• Higher output—The payout rate from DAFs was 17.5% in 2010. Giving from DAFs has averaged at least 16% for the last five years, notably through one of the worst economic downturns since the Great Depression. Private foundation payouts consistently averaged the required 5% during the same period.[ii] DAF payouts remain higher than those of private foundations even through tough economic times. If a donor has accumulated a comfortable balance in their DAF, it can serve as a stable source for grant opportunities while other giving outlets may be limited.
  • Administrative ease—Individuals who contribute to DAFs benefit from the expertise of the public charity that administers their fund. The public charity has likely accepted dozens of assets, executed many grant agreements, and vetted thousands of qualified nonprofit organizations. This expertise doesn’t just benefit the donor, it can be an advantage to grant recipient organizations as well. For example, one of National Philanthropic Trust’s donors wanted to support university-based Alzheimer’s research in a meaningful and continuous way, but wanted oversight of the research progress. Working with both the donor and the university, we were able to set-up a benchmark grant that involves independent experts to help verify research results and attract other funding. NPT’s technical expertise in grantmaking helped to alleviate some of the administrative burden for the entire gift process.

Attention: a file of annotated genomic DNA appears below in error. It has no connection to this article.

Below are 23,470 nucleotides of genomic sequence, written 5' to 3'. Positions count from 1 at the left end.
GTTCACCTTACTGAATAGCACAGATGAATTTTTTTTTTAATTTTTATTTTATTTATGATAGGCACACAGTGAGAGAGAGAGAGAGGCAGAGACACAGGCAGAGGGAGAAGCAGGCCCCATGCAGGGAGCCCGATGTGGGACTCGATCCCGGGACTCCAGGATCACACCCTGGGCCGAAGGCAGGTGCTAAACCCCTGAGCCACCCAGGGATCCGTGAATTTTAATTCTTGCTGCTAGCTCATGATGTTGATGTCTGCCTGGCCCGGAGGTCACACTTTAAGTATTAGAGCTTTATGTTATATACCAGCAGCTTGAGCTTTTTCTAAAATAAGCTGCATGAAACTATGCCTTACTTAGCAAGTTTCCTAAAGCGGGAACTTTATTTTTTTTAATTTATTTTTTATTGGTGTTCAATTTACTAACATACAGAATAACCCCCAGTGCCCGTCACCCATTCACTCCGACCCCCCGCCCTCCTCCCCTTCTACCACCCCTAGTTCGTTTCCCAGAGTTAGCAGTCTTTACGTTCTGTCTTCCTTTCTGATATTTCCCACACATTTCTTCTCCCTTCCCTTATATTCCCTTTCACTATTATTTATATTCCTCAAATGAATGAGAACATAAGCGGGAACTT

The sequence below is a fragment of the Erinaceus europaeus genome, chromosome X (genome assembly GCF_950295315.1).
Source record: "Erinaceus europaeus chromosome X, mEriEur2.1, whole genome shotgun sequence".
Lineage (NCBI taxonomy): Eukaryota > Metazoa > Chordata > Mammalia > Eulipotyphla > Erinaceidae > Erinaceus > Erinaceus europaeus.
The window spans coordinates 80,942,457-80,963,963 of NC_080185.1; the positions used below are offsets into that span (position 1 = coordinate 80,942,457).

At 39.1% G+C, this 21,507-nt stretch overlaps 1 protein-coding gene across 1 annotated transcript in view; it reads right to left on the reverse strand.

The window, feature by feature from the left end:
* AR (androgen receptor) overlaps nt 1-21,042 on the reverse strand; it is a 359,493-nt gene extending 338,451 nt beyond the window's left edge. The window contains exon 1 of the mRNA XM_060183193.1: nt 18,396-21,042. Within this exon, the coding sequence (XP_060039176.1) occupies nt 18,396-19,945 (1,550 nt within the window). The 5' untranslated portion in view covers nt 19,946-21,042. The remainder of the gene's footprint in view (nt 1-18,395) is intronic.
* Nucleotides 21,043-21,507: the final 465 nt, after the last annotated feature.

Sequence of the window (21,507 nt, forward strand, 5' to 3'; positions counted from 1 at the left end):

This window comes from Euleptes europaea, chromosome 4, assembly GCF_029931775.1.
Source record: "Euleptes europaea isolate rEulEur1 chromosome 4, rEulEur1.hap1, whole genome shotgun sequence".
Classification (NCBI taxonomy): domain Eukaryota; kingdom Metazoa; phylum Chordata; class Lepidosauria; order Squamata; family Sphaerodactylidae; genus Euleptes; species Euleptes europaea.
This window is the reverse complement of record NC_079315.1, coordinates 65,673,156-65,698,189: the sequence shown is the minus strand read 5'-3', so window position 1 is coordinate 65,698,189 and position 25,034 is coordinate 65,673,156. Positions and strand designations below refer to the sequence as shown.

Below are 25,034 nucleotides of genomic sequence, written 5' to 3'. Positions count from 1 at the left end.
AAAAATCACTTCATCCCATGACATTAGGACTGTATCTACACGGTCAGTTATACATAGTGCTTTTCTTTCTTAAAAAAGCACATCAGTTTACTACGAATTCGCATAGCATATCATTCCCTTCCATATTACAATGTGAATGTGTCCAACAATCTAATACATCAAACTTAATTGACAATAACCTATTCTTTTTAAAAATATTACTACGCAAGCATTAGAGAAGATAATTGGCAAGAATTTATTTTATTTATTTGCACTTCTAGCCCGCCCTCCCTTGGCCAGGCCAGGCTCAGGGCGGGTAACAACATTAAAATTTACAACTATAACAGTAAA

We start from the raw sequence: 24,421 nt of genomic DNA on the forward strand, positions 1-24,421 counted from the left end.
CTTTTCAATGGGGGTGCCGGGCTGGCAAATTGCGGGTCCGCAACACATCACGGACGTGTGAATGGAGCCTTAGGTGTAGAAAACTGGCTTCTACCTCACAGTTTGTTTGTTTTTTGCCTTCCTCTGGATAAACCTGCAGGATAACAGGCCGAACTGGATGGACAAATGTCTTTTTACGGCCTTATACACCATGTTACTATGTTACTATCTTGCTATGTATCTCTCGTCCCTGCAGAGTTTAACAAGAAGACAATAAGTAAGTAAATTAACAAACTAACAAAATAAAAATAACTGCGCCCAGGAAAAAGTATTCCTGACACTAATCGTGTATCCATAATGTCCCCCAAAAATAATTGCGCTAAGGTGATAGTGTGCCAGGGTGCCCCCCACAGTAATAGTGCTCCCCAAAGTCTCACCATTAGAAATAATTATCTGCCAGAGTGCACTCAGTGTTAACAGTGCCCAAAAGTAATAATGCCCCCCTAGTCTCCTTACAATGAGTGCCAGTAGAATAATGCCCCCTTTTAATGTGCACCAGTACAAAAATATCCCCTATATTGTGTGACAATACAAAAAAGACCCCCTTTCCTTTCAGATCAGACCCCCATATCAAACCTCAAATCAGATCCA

Research indicates that DAFs are likely to continue experiencing tremendous growth in the coming years. University fundraisers and others are smart to be prepared for the growing impact of DAFs on fundraising and charitable giving as a whole.

—Eileen R. Heisman, is president and CEO of the National Philanthropic Trust (NPT)